Space Science

NASA plan to sample asteroid Bennu delayed by coronavirus pandemic (5/20): Osiris-Rex, NASA’s first ever mission to retrieve a sample from an asteroid has moved the planned date for its landing on Bennu from late August to October 20. The slip is due to work schedules changed in response to the coronavirus pandemic, according to the mission team. Osiris-Rex was launched in September 2016 and reached the 500 meter wide asteroid in December 2018. The plan is to land and acquire a surface sample and return it to Earth in a sample container that will be dropped off for a parachute assisted landing onto the U.S. Army Test and Training Range in Utah on September 24, 2023. The return date has not changed.

NASA renames WFIRST space telescope after astronomer Nancy Grace Roman, the ‘Mother of Hubble’ (5/20): The name of the late Nancy Grace Roman, NASA’s first chief astronomer and an early advocate for the Hubble Space Telescope, will grace the Wide Field Infrared Space Telescope, of WFIRST for short, which the space agency is working to develop for a launch in 2025. NASA’s first chief astronomer, Roman joined NASA in 1959 and was instrumental in setting up the development effort for the Hubble Space Telescope and drawing support from beyond the space agency.  Roman retired from NASA in 1979 and passed away in 2018. “It is because of Nancy Grace Roman’s leadership and vision that NASA became a pioneer in astrophysics and launched Hubble, the world’s most powerful and productive space telescope,” said NASA Administrator Jim Bridenstine.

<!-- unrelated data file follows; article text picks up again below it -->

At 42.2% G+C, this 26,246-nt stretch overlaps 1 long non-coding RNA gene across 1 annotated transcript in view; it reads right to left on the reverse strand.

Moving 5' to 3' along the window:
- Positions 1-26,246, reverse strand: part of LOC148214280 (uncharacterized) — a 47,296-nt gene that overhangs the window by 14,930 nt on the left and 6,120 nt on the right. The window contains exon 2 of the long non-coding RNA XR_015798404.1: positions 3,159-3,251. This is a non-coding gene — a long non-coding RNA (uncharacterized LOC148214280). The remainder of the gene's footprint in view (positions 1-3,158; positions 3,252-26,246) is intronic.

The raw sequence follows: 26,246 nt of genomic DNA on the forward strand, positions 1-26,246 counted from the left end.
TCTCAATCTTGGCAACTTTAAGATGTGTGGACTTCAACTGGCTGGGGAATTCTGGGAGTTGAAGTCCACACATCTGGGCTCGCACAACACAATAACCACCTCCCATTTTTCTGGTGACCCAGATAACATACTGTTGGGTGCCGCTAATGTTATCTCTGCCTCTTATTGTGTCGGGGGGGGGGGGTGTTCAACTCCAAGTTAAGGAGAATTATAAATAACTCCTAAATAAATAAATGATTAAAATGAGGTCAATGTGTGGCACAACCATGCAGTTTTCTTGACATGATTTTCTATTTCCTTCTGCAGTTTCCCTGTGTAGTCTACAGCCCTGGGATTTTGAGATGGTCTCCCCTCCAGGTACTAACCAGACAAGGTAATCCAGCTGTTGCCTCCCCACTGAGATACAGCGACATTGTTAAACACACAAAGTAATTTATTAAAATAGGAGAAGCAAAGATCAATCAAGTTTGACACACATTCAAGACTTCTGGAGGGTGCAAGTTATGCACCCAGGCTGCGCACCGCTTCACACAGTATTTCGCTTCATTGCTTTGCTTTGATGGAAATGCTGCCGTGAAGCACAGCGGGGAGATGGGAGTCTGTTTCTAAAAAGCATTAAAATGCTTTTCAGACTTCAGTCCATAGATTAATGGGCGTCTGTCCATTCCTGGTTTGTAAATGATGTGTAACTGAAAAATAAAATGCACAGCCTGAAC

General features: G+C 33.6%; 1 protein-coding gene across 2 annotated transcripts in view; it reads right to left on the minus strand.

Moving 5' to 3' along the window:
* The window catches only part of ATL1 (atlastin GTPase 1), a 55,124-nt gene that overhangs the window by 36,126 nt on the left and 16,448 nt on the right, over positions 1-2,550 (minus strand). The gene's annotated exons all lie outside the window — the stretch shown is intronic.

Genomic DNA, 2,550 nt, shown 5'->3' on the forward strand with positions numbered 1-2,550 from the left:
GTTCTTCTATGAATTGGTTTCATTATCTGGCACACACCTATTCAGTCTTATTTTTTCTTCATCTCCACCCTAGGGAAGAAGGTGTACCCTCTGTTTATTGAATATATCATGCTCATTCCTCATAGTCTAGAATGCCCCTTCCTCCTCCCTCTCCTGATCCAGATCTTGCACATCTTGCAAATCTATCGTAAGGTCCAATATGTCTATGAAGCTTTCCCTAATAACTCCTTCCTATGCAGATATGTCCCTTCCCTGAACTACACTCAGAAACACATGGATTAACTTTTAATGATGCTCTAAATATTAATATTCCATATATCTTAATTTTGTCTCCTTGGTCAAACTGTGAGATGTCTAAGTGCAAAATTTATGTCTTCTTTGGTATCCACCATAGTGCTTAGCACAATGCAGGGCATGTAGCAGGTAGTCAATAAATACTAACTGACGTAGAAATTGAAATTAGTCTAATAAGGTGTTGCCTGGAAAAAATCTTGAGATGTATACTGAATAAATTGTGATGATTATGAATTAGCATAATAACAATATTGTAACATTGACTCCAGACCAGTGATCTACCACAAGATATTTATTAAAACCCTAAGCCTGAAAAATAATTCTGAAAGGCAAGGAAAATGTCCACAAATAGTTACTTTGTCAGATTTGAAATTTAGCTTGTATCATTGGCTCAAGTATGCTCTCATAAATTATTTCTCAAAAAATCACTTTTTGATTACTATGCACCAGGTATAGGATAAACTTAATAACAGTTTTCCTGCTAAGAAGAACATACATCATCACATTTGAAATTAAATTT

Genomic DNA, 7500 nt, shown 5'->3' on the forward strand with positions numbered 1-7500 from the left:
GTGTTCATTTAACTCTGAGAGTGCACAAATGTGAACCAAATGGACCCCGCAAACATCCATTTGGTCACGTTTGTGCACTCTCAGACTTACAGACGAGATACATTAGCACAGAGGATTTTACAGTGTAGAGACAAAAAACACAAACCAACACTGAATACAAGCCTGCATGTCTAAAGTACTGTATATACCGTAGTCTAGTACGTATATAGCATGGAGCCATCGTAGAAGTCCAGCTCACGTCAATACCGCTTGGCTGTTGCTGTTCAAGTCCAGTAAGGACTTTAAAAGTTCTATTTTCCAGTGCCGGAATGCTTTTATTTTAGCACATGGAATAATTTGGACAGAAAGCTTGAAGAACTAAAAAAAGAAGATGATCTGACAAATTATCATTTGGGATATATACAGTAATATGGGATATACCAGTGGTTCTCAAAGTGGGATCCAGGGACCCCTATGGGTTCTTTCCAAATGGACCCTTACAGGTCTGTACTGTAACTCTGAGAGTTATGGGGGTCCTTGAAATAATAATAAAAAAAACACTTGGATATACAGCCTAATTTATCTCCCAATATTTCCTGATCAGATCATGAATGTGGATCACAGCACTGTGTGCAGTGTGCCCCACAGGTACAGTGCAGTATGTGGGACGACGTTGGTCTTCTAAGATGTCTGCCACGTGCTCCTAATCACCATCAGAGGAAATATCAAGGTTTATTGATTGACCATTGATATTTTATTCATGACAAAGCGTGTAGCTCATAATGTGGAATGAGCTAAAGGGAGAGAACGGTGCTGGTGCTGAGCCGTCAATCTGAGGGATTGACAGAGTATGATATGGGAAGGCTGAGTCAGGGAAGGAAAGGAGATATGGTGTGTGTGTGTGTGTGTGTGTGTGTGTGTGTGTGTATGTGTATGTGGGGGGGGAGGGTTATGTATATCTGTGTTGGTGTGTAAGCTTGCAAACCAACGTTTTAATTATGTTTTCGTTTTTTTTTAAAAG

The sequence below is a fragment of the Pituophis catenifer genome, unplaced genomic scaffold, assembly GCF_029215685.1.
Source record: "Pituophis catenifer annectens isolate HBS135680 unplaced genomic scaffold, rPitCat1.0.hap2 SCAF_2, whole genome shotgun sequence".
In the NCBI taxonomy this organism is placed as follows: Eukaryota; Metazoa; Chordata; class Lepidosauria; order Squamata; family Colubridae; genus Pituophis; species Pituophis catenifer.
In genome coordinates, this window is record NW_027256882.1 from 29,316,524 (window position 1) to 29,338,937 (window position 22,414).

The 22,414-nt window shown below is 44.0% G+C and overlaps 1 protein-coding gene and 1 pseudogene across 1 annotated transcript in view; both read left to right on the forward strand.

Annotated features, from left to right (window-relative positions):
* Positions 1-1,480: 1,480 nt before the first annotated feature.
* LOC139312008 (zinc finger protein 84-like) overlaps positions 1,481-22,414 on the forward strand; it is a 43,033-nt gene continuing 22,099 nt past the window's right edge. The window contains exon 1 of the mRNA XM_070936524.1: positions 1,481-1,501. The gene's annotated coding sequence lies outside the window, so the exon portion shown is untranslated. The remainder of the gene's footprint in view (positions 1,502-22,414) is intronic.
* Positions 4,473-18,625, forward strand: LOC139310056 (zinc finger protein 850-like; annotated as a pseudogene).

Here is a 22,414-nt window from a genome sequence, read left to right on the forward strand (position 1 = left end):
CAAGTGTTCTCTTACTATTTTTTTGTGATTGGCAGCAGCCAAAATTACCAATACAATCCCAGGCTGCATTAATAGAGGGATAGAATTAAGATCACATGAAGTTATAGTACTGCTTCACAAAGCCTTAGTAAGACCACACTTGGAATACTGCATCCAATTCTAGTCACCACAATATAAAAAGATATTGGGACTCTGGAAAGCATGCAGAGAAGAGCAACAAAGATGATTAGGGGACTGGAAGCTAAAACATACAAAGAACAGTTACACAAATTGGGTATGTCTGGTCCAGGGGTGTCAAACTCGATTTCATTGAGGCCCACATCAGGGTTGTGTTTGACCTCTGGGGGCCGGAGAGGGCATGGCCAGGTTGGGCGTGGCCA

Other News

Ruag Space CEO leaves company
Coalition Member in the New – Ruag Space (5/20): The longtime chief executive of Ruag Space, Peter Guggenbach, is leaving to “take on a new challenge outside the company,” Ruag announced May 19. Guggenbach was CEO of Ruag Space, a supplier of rocket and satellite parts, for 11 years, according to LinkedIn. While at Ruag, he helped the Swiss company expand into the U.S. market, which now counts for a third of Ruag Space’s revenue. Luis De León Chardel, the deputy head of Ruag Space, is taking over management on an interim basis.

Sir Richard Branson: Virgin Orbit hopes for rocket flight this weekend (5/20): British businessman Sir Richard Branson is looking to this weekend to debut one of his new space systems. Virgin Orbit engineers will only proceed with the test mission if the weather over the Pacific launch zone is favorable. If it is, the former Virgin Atlantic jumbo, now named Cosmic Girl, will carry the rocket, dubbed LauncherOne, to an altitude of about 35,000ft (10km), where it will drop the liquid-fuelled booster into a freefall. Roughly four seconds into that fall, as Cosmic Girl banks hard to the right, LauncherOne will ignite its Newton Three engine to begin the climb to orbit. The dummy payload atop the rocket’s upper-stage will be released after 32 minutes.